Key Injection Molding Formulas for Efficient Production

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A major aspect in injection molding is its preciseness in calculation. Aside from helping in setting up and optimizing the injection molding process, these calculations facilitate the manufacture of high quality plastic parts.

Fully understanding the basic formulas allows you as a manufacturer to control factors like injection speed, pressure, and cooling time. Managing these factors ensures consistent results and minimizes defects.

In simple terms, accurate calculations are the core deliverables for efficient and reliable injection molding operations that lead to cost-effective production and quality superior products. Read on as we breakdown these formulas that can be used in injection molding projects. 

Essential Injection Molding Formulas

Let’s discuss the fundamental formulas that guide the setup and optimization of injection molding.

1. Clamping Force (F In TON)

In order to achieve consistent and high-quality parts, it’s important to apply an appropriate clamping Force (F). This ensures the intactness of the mold throughout the injection process resulting in precise and flawless products.

This force is calculated using the formula as follows: 

F = (Am x Pv) / 1000 

In this formula, the projected area of the mold cavity is represented by Am in cm^2

On the other hand, Pv denotes the filling pressure in kg/cm^2

This force makes sure that the mold is tightly closed against the force of the injected molten plastic thus preventing any deformations or defects in the final product. Generally, materials that require lower filling pressures have good flowability whereas those with poor flowability demand higher values.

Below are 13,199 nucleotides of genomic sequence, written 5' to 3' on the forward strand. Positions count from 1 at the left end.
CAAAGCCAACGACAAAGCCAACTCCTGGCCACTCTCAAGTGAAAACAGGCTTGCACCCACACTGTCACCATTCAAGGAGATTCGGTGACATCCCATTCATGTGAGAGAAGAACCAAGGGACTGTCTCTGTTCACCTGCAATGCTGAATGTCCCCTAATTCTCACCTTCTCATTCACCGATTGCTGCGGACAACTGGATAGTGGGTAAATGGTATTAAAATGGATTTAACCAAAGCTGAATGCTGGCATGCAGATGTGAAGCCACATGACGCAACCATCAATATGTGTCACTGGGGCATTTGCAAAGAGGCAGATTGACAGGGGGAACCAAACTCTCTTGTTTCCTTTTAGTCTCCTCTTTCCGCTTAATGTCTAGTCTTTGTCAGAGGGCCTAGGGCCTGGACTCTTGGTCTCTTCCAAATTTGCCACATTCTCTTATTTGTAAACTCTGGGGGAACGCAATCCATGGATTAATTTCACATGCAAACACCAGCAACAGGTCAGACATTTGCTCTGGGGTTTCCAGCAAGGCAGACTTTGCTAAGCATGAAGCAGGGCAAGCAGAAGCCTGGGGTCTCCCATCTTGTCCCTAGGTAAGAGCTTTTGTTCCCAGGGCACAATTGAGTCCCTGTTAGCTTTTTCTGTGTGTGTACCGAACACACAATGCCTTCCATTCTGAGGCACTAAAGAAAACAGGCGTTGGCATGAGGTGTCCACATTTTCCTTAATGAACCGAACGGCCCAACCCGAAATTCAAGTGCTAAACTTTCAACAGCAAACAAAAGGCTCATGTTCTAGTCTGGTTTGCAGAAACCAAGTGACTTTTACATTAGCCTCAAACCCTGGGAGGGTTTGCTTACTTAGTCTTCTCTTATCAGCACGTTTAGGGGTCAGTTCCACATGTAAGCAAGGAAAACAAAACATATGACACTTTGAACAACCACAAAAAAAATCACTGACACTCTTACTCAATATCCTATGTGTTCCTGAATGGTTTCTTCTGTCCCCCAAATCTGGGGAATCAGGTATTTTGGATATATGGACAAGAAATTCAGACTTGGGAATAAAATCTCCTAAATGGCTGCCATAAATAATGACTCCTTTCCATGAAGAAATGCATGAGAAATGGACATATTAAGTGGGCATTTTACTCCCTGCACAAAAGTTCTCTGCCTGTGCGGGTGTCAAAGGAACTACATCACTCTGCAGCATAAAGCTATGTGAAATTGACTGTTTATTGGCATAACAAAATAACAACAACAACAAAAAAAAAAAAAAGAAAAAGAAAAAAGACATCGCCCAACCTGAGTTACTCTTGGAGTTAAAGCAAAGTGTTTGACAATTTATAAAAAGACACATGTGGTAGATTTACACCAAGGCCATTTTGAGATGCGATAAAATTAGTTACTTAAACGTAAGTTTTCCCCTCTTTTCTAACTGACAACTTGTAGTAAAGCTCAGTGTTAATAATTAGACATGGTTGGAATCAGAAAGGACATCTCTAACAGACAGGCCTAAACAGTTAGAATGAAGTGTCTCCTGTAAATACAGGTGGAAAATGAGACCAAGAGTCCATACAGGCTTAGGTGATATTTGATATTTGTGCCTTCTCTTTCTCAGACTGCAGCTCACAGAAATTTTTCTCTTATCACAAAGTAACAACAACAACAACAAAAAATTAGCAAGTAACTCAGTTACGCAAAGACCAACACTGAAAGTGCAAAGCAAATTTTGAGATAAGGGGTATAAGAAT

For example, if the projected mold cavity area is 270 cm^2 and the filling pressure is 220 kg/cm^2, the clamping force is calculated as: 

F = (270 x 220) / 1000 = 59.4TON

2. Injection Pressure (Pi In Kg/Cm^2)

Calculating the injection pressure is key to the injection molding process. This pressure can be defined as the exerting force that pushes the molten plastic material into the mold cavity.

The formula to calculate injection pressure is:

Pi = (P x A) / Ao


 P corresponds to the pump pressure

A is the effective area of the injection cylinder

Ao is the cross-sectional area of the screw

Practically, based on factors like material viscosity, part geometry and mold design, injection pressure needs to be calibrated carefully. 

For example, with a pump pressure of 85 kg/cm^2, an effective injection cylinder area of 160cm^2, and a screw cross-sectional area of 17.9cm^2 (for a diameter of 45mm), the injection pressure is calculated as follows: 

Pi = (85 x 160) / 17.9 = 759.7 kg/cm^2